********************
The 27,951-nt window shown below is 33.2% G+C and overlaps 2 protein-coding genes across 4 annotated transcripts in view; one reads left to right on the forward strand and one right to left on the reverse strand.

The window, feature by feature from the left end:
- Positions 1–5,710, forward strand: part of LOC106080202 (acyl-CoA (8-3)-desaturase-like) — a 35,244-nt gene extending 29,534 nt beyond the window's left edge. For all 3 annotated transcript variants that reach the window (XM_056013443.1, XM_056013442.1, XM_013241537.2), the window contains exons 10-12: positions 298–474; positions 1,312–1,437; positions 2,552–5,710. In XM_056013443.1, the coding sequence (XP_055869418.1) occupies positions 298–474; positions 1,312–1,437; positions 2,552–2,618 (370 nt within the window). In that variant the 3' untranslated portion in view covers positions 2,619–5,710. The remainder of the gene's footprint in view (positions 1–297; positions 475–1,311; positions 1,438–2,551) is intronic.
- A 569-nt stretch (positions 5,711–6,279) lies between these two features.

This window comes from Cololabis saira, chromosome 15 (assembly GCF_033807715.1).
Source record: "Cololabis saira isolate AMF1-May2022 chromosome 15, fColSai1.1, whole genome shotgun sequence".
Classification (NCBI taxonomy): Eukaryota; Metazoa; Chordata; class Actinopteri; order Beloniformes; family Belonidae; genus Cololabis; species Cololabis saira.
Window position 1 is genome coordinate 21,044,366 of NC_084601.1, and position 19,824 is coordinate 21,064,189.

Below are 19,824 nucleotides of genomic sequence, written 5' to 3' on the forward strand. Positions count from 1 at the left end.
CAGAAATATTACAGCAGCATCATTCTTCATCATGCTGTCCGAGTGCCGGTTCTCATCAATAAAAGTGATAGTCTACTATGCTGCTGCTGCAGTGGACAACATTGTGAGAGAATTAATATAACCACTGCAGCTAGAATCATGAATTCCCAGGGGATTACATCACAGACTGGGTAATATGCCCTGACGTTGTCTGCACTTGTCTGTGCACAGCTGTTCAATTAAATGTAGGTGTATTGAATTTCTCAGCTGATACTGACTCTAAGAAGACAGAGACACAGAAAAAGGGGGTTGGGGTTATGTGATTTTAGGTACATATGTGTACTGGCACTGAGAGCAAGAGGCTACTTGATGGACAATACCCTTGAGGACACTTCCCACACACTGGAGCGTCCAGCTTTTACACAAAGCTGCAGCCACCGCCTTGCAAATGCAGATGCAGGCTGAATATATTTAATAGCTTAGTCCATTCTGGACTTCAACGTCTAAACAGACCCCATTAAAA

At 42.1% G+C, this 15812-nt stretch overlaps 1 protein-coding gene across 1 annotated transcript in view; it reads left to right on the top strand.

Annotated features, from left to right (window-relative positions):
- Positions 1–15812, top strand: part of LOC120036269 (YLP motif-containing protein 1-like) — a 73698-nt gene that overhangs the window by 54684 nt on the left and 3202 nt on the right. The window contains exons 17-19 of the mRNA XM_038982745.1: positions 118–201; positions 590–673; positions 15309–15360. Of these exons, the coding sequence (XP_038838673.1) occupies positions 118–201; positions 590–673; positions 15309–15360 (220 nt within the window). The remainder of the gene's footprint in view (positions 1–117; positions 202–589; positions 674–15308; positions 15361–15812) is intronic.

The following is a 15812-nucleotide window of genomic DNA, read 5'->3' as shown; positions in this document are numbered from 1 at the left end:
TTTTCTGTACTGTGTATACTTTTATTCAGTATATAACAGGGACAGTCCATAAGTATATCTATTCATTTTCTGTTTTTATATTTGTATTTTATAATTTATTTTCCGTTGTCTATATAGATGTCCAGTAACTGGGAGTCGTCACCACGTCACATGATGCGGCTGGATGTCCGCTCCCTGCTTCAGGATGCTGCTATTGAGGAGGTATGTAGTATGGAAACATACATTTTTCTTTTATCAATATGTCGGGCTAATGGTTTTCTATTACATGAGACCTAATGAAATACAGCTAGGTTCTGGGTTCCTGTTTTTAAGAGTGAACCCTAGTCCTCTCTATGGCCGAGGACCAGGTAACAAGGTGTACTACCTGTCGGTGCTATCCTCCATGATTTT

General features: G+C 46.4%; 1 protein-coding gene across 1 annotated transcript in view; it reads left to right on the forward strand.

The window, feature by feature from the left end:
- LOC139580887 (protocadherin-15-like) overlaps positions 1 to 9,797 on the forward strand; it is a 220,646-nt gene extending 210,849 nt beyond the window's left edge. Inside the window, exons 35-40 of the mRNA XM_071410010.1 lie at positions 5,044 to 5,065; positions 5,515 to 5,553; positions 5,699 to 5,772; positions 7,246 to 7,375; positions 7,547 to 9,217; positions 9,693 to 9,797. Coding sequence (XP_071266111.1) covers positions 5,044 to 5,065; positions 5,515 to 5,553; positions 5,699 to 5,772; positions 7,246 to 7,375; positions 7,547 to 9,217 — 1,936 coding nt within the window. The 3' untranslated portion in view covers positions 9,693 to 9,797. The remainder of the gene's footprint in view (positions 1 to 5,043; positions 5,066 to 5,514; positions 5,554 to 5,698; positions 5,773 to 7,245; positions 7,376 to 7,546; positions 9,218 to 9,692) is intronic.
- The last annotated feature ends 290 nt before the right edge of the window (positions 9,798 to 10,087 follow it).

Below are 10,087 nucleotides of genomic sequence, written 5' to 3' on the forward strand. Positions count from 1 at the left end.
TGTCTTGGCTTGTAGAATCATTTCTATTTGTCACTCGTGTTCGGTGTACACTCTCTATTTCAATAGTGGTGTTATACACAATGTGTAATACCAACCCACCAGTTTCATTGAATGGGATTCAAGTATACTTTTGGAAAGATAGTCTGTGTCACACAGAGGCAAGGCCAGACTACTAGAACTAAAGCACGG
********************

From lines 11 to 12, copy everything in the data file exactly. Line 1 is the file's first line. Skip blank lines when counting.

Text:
At 42.1% G+C, this 15812-nt stretch overlaps 1 protein-coding gene across 1 annotated transcript in view; it reads left to right on the top strand.

Annotated features, from left to right (window-relative positions):